There's an image of a person making a moral decision that's popular in cartoons: a little angel perches over one shoulder, urging a person to do good, while a little devil perches over the other shoulder, urging the person to do evil. The two make their cases, and then the person decides whether to do good or to do evil.
In reality, though, it's rarely like that. People, I believe, do a pretty good job choosing good over evil. When there is a clear choice between right and wrong, people tend to do what's right. Where it gets more complicated is when there's a choice among goods. It gets more complicated when there is a choice among options that all have good to them, but none of them seem quite perfect. That's when moral decision making gets harder.
In our first lesson today, God tells Adam "if you eat of the tree of knowledge of good and evil, you shall die that day." Our reading skips a few key verses after that, when Eve is created. At some point, either Adam or God must have shared the message with Eve, because when Eve is talking with the serpent, she says "if we eat from that tree or touch it we shall die."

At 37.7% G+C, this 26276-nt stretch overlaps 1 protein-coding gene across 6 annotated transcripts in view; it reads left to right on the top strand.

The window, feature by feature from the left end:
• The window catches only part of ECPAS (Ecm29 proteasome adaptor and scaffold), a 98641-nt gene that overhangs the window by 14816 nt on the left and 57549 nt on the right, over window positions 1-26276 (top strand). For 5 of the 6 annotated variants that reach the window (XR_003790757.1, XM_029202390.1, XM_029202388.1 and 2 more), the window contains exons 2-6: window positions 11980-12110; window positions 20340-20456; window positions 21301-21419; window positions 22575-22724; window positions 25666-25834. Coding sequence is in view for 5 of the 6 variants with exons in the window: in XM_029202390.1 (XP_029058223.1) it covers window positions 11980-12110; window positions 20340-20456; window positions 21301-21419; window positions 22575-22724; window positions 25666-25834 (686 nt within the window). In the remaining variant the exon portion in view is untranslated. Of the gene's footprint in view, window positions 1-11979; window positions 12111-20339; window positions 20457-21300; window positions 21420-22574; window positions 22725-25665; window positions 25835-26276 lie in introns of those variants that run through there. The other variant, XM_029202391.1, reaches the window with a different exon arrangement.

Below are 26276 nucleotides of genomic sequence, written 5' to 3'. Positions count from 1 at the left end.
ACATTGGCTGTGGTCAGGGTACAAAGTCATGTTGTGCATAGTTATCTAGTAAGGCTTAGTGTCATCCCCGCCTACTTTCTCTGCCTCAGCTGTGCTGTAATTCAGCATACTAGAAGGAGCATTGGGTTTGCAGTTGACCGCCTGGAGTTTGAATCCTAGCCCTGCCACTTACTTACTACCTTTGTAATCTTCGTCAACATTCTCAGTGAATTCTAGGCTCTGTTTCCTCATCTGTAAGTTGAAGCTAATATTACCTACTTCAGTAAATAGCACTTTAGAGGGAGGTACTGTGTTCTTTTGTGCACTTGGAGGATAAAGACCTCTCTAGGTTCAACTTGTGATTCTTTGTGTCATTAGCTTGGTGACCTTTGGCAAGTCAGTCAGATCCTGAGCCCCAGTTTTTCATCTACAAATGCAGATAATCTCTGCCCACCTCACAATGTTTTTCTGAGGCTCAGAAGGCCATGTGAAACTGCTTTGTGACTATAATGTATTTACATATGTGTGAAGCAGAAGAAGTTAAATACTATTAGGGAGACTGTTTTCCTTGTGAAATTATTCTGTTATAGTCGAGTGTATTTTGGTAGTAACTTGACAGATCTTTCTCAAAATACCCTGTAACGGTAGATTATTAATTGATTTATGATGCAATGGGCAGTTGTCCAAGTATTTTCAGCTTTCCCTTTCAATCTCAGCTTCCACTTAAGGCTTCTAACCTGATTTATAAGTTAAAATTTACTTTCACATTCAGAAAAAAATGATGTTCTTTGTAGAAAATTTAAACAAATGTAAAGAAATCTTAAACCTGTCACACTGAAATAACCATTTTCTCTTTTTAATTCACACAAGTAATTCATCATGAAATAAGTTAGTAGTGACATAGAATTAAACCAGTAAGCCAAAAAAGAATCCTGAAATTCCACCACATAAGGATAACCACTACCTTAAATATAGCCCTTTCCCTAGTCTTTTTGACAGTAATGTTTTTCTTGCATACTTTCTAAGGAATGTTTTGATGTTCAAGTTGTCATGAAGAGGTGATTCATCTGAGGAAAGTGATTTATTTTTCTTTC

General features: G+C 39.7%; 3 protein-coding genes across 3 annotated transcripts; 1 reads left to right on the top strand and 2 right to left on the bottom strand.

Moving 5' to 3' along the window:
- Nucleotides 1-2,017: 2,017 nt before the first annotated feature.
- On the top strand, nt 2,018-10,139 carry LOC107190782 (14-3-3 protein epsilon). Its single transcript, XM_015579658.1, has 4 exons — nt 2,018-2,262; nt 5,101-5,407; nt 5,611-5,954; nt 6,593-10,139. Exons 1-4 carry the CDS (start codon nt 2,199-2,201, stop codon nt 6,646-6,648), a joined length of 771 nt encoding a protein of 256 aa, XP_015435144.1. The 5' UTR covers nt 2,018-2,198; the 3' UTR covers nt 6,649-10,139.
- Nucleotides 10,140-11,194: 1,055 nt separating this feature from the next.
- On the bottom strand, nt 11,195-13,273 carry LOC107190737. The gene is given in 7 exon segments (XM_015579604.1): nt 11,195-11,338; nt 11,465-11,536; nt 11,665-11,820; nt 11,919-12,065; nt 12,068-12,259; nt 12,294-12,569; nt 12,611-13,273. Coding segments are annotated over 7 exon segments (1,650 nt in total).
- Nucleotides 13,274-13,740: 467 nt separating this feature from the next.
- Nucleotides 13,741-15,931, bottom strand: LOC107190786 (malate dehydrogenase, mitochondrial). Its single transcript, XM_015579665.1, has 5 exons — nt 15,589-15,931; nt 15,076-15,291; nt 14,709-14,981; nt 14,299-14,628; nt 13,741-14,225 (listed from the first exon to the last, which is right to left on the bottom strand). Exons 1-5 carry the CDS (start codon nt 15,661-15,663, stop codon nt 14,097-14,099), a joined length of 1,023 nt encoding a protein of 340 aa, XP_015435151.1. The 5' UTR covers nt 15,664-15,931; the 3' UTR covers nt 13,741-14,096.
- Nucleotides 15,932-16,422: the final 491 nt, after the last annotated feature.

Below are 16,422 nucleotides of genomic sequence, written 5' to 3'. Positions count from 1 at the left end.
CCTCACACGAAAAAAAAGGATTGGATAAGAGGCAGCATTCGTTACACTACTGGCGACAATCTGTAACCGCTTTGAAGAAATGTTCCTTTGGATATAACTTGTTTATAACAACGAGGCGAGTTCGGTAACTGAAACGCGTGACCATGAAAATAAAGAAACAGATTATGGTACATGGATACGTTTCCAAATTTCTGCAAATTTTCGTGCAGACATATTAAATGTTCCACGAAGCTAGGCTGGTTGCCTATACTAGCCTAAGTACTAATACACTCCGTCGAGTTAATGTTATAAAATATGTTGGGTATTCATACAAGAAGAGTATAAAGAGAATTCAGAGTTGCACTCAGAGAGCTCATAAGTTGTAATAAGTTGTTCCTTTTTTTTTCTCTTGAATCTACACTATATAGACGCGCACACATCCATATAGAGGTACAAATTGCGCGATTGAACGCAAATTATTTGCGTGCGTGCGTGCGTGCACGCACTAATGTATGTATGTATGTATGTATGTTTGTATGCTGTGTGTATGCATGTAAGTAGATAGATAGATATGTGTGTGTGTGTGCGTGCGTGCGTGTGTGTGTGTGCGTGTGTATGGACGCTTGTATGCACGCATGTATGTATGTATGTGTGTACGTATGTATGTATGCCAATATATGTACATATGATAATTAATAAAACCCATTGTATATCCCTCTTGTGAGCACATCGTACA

Like a game of telephone, the message changes as it gets passed along. Now the serpent says this is all nonsense. "You won't die," he says. "If you eat from the tree, you will know about good and evil, like God does." Eve touches the fruit. She eats the fruit. Guess who was the only one telling the truth? That's right, the serpent. Humankind acquires knowledge of good and evil. They are expelled from the Garden. But did they die that day? No.
In the garden of Eden, when it was a choice between obedience and disobedience, there was never any struggle. Obedience equals life; disobedience equals death, and Adam and Eve stayed away from the tree. Indeed, it seems that Adam amplified God's original prohibition on eating from the tree so it included not touching the tree just to play it safe.
But then the serpent enters the mix, and makes the situation more complicated: it's not a choice between obedience and disobedience. It's a choice between obedience and wisdom. Wisdom is a good thing, right? Adam and Eve never embraced disobedience for its own sake. It was only when Eve observed that the tree was good for food, and that it was a delight to the eyes, and that it was to be desired to make one wise that she and Adam touched and ate the fruit of the tree.